139 No references appear in the Society's MSS books and there is no reference either in Moore D. T., Thackray J. C. and Morgan D. L., ‘A short history of the museum of the Geological Society of London 1807–1911…’, Bulletin of the British Museum of Natural History, Historical Series (1991), 19, 51160.

140 Price op. cit. (34).

141 Taylor , op. cit. (39).

142 Taylor and Torrens , op. cit. (39).

143 Murchison R. I., ‘Presidential address’, Proceedings of the Geological Society of London (1832), 1, 362–86, on 385–6.

144 In experimental science, the instrument makers and technicians are as important as the scientists but only more recently has the history of instrumentation become an object for serious study, see Shapin S., ‘Le technicien invisible’, La Recherche (1991), 22, 324–33.

145 See Murray , op. cit. (47). Another such ‘hunter’, Alfred Jaeger (1860–1909), ‘Nimrod’ of Elgar's Enigma Variations, can remind us of such relationships in music. Here composition and performance are both vital, are equally regarded and have been equally recorded in history. See his comments in Moore J. N. (ed.), Elgar and his Publishers, 2 vols., Oxford, 1987, ii, 715.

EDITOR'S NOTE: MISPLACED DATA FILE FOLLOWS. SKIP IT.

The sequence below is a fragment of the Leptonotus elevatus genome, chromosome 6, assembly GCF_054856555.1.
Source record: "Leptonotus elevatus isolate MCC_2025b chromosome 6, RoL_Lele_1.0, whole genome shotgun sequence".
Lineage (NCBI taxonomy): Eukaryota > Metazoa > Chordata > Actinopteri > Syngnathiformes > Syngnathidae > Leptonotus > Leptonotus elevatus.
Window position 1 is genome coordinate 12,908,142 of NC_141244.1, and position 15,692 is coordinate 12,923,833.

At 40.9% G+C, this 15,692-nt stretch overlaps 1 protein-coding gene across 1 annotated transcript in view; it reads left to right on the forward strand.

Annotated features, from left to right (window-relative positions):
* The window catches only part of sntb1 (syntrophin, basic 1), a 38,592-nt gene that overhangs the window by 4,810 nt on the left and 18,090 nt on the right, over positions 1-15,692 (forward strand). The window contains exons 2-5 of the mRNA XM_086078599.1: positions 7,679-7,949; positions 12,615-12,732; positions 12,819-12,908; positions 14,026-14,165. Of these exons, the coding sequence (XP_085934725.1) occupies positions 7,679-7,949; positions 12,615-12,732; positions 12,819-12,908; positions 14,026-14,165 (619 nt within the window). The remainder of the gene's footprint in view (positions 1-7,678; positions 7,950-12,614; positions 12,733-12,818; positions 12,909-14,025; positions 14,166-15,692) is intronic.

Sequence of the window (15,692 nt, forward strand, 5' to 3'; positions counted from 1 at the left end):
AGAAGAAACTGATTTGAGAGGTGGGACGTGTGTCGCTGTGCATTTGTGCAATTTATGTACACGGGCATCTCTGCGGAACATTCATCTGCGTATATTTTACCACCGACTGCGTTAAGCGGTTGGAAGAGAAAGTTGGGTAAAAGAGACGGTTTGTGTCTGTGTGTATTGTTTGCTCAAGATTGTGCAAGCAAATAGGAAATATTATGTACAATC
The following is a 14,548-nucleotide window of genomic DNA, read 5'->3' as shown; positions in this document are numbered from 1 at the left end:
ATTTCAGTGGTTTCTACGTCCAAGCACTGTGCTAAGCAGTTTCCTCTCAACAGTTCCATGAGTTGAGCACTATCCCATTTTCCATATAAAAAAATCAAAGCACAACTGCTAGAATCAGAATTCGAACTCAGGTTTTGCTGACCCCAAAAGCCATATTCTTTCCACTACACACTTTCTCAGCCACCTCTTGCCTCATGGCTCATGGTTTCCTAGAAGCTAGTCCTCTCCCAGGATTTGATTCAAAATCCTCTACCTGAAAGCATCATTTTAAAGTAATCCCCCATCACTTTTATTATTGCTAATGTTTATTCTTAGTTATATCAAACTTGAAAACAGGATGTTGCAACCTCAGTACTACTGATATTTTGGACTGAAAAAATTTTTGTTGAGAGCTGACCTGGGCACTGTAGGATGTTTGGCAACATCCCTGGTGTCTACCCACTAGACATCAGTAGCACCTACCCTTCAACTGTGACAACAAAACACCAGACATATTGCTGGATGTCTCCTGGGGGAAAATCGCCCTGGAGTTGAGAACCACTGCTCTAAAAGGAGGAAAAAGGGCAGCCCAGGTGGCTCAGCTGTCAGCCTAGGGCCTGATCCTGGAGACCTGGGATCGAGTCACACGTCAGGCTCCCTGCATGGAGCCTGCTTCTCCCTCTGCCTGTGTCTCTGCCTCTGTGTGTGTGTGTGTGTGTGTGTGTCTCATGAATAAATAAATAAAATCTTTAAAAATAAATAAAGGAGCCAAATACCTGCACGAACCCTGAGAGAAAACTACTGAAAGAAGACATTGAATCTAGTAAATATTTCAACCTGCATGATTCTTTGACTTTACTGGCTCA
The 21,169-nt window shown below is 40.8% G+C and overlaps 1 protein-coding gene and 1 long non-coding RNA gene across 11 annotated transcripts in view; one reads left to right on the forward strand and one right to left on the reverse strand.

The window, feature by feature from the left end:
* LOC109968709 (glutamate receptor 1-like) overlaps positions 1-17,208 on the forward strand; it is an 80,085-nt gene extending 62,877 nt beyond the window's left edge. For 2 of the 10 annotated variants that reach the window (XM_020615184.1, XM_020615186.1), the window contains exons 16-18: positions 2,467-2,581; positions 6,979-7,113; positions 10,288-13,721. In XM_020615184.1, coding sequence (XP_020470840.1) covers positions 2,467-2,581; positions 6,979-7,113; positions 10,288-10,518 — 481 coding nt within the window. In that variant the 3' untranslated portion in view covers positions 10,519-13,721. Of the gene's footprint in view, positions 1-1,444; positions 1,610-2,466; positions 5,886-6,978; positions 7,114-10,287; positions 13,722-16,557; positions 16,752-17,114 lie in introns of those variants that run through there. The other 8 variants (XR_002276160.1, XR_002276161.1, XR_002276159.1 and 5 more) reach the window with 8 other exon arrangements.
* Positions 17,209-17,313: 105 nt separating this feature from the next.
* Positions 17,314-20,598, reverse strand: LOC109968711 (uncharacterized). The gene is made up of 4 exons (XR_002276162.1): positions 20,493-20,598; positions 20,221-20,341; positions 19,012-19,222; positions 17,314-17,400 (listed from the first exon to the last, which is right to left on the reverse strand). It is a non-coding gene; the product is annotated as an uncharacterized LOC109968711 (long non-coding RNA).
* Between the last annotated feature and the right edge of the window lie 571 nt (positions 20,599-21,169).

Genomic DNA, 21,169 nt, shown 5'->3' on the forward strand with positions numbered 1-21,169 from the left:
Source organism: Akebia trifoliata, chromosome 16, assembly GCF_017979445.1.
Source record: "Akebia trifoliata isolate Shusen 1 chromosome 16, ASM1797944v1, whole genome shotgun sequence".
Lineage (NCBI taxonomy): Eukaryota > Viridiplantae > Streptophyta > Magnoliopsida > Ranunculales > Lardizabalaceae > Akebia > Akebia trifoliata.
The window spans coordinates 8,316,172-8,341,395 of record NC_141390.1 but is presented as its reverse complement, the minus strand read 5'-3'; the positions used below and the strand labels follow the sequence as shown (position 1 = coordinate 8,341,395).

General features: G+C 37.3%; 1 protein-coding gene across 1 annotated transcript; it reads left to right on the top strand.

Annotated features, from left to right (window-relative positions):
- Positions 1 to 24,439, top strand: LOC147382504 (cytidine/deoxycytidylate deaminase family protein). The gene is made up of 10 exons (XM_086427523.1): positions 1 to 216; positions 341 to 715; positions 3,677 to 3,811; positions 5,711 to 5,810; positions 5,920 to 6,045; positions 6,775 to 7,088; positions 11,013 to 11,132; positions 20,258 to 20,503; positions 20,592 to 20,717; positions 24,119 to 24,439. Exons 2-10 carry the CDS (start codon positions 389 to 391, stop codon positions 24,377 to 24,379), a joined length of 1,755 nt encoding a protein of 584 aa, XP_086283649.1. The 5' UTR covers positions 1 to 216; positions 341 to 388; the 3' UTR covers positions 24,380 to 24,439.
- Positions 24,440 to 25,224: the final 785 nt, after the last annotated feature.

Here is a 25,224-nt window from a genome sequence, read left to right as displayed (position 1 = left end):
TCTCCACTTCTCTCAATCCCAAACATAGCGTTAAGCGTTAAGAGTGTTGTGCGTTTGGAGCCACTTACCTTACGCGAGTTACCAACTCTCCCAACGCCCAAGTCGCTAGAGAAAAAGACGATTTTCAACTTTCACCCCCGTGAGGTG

146 Fowles J., The French Lieutenant's Woman, London, 1969, 53.

147 In 1878 R. F. Tomes (1823–1904) apparently named his new liassic coral genus and species Tricycloseris anningi, from Charmouth, after her (Quarterly Journal of the Geological Society of London (1878), 34, 189–90 and plate 9, fig. 1). In 1936 L. R. Cox (1897–1965) named the bivalve genus Anningia after her (Quarterly Journal of the Geological Society of London (1936), 92, 468 and plate 34, fig. 9–10), but this had to be renamed Anningella in 1958 because of homonymy (see Proceedings of the Geological Society of London (1958), 1557, 44). The ostracod species, Cytherelloidea anningi, has been named since 1969, by Lord Alan, ‘Ostracods from the Domerian and Toarcian of England’, Palaeontology (1974), 17, 599622 and plate 90, especially 610–13 and figs. 4–5.

148 Broom R., ‘On a new type of mammal-like reptile from the South African Karroo Beds (Anningia megalops)’, Proceedings of the Zoological Society of London (1928), for 1927, 227–32.